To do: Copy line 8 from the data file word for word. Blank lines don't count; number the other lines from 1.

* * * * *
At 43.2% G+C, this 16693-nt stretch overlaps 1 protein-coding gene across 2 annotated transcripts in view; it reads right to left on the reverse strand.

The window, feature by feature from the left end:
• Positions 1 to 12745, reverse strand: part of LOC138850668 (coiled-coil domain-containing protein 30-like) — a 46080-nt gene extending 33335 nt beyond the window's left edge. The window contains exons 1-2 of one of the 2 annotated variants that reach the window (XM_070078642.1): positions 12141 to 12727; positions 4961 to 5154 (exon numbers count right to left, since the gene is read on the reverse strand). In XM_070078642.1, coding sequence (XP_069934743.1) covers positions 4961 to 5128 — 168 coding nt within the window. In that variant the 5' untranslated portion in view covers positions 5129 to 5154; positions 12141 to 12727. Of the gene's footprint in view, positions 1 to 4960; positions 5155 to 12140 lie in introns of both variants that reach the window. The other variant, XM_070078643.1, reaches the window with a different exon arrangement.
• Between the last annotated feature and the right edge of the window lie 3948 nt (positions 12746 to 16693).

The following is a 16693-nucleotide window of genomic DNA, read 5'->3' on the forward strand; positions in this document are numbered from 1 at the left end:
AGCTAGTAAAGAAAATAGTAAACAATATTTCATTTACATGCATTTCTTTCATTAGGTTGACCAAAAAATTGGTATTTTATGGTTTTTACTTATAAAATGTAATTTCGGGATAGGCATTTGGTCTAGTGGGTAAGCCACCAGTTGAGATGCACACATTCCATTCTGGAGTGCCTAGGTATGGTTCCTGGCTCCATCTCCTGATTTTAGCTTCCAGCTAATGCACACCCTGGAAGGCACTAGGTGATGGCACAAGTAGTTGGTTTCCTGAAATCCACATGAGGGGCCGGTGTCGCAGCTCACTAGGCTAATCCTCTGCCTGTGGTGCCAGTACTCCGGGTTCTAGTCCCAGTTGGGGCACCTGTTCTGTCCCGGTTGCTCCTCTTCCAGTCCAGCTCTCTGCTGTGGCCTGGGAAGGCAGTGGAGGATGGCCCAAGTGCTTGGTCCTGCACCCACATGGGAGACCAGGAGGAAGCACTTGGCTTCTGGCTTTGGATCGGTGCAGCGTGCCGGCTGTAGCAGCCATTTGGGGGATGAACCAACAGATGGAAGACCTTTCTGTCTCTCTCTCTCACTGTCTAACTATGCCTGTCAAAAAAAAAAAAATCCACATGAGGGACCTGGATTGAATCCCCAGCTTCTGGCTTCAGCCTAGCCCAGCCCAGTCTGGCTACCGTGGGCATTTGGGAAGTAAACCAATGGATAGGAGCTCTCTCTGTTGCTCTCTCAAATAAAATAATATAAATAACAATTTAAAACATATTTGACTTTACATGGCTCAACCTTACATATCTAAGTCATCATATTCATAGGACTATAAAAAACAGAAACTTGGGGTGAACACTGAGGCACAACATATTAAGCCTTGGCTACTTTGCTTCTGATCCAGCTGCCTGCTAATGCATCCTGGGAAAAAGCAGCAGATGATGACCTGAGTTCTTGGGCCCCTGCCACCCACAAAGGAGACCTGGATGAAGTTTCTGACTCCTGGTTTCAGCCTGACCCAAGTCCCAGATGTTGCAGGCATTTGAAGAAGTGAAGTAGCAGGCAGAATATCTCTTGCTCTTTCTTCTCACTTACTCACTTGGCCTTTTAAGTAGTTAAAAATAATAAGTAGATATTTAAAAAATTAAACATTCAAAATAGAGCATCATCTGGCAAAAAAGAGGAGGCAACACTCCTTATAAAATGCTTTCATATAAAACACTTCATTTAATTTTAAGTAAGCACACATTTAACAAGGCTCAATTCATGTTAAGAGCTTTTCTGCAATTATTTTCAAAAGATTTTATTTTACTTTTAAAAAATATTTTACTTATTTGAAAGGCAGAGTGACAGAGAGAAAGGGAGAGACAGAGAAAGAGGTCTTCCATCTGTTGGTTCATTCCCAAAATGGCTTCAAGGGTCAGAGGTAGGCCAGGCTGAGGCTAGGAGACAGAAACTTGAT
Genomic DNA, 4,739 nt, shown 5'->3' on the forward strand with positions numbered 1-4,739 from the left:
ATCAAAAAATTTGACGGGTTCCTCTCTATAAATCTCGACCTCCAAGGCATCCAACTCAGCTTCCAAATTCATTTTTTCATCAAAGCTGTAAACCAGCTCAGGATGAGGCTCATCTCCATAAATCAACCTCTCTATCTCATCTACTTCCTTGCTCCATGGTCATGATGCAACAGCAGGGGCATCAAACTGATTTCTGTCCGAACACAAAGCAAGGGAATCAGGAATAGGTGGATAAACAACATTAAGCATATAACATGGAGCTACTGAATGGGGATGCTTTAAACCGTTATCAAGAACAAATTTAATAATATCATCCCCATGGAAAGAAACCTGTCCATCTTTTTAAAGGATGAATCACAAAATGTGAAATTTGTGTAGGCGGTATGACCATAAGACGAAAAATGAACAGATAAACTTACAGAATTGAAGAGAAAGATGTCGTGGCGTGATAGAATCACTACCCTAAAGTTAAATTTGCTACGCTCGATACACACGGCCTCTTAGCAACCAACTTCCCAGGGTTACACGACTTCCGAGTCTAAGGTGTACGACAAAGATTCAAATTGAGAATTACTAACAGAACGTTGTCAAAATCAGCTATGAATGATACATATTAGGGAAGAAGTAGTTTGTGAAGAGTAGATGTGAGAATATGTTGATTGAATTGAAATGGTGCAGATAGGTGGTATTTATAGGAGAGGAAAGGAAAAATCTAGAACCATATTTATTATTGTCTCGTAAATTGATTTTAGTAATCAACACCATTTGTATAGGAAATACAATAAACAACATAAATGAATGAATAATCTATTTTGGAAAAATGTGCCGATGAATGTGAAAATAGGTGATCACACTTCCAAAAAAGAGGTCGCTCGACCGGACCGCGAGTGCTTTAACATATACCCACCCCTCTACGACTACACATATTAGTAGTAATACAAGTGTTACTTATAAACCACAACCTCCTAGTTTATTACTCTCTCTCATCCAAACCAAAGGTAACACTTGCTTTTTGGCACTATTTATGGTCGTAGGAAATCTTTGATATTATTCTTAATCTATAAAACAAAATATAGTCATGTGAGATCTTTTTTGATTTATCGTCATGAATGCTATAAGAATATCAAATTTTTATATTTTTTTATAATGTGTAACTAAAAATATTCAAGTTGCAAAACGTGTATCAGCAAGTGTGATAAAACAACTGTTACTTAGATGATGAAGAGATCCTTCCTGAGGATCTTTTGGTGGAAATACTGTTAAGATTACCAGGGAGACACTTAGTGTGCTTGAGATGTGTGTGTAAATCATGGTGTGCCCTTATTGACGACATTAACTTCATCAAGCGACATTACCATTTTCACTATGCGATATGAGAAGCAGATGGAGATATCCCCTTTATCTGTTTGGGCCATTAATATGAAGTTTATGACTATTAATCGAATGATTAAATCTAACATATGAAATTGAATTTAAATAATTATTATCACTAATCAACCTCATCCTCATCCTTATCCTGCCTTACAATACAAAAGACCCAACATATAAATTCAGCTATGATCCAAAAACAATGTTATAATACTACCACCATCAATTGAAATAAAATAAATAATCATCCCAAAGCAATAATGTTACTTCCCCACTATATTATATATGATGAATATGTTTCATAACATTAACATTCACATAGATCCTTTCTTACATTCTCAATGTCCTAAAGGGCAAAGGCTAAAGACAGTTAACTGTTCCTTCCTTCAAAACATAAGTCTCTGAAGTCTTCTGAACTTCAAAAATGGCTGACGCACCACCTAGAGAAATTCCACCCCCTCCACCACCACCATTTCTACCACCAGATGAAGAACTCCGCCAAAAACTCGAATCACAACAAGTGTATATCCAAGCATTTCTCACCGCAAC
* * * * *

ATCAAAAAATTTGACGGGTTCCTCTCTATAAATCTCGACCTCCAAGGCATCCAACTCAGCTTCCAAATTCATTTTTTCATCAAAGCTGTAAACCAGCTCAGGATGAGGCTCATCTCCATAAATCAACCTCTCTATCTCATCTACTTCCTTGCTCCATGGTCATGATGCAACAGCAGGGGCATCAAACTGATTTCTGTCCGAACACAAAGCAAGGGAATCAGGAATAGGTGGATAAACAACATTAAGCATATAACATGGAGCTACTGAATGGGGATGCTTTAAACCGTTATCAAGAACAAATTTAATAATATCATCCCCATGGAAAGAAACCTGTCCATCTTTTTAAAGGATGAATCACAAAATGTGAAATTTGTGTAGGCGGTATGACCATAAGACGAAAAATGAACAGATAAACTTACAGAATTGAAGAGAAAGATGTCGTGGCGTGATAGAATCACTACCCTAAAGTTAAATTTGCTACGCTCGATACACACGGCCTCTTAGCAACCAACTTCCCAGGGTTACACGACTTCCGAGTCTAAGGTGTACGACAAAGATTCAAATTGAGAATTACTAACAGAACGTTGTCAAAATCAGCTATGAATGATACATATTAGGGAAGAAGTAGTTTGTGAAGAGTAGATGTGAGAATATGTTGATTGAATTGAAATGGTGCAGATAGGTGGTATTTATAGGAGAGGAAAGGAAAAATCTAGAACCATATTTATTATTGTCTCGTAAATTGATTTTAGTAATCAACACCATTTGTATAGGAAATACAATAAACAACATAAATGAATGAATAATCTATTTTGGAAAAATGTGCCGATGAATGTGAAAATAGGTGATCACACTTCCAAAAAAGAGGTCGCTCGACCGGACCGCGAGTGCTTTAACATATACCCACCCCTCTACGACTACACATATTAGTAGTAATACAAGTGTTACTTATAAACCACAACCTCCTAGTTTATTACTCTCTCTCATCCAAACCAAAGGTAACACTTGCTTTTTGGCACTATTTATGGTCGTAGGAAATCTTTGATATTATTCTTAATCTATAAAACAAAATATAGTCATGTGAGATCTTTTTTGATTTATCGTCATGAATGCTATAAGAATATCAAATTTTTATATTTTTTTATAATGTGTAACTAAAAATATTCAAGTTGCAAAACGTGTATCAGCAAGTGTGATAAAACAACTGTTACTTAGATGATGAAGAGATCCTTCCTGAGGATCTTTTGGTGGAAATACTGTTAAGATTACCAGGGAGACACTTAGTGTGCTTGAGATGTGTGTGTAAATCATGGTGTGCCCTTATTGACGACATTAACTTCATCAAGCGACATTACCATTTTCACTATGCGATATGAGAAGCAGATGGAGATATCCCCTTTATCTGTTTGGGCCATTAATATGAAGTTTATGACTATTAATCGAATGATTAAATCTAACATATGAAATTGAATTTAAATAATTATTATCACTAATCAACCTCATCCTCATCCTTATCCTGCCTTACAATACAAAAGACCCAACATATAAATTCAGCTATGATCCAAAAACAATGTTATAATACTACCACCATCAATTGAAATAAAATAAATAATCATCCCAAAGCAATAATGTTACTTCCCCACTATATTATATATGATGAATATGTTTCATAACATTAACATTCACATAGATCCTTTCTTACATTCTCAATGTCCTAAAGGGCAAAGGCTAAAGACAGTTAACTGTTCCTTCCTTCAAAACATAAGTCTCTGAAGTCTTCTGAACTTCAAAAATGGCTGACGCACCACCTAGAGAAATTCCACCCCCTCCACCACCACCATTTCTACCACCAGATGAAGAACTCCGCCAAAAACTCGAATCACAACAAGTGTATATCCAAGCATTTCTCACCGCAAC